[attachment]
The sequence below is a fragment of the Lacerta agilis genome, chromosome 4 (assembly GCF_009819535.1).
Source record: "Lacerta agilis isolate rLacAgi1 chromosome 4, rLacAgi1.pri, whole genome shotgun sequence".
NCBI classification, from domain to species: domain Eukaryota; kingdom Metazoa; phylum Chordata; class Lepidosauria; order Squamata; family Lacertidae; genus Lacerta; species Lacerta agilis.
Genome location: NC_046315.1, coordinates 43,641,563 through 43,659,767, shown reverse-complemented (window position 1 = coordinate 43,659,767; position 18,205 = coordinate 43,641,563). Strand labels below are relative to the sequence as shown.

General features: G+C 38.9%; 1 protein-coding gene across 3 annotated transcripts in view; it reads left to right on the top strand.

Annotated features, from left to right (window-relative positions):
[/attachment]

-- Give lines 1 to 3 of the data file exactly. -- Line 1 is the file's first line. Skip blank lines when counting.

The sequence below is a fragment of the Lacerta agilis genome, chromosome 4 (assembly GCF_009819535.1).
Source record: "Lacerta agilis isolate rLacAgi1 chromosome 4, rLacAgi1.pri, whole genome shotgun sequence".
NCBI classification, from domain to species: domain Eukaryota; kingdom Metazoa; phylum Chordata; class Lepidosauria; order Squamata; family Lacertidae; genus Lacerta; species Lacerta agilis.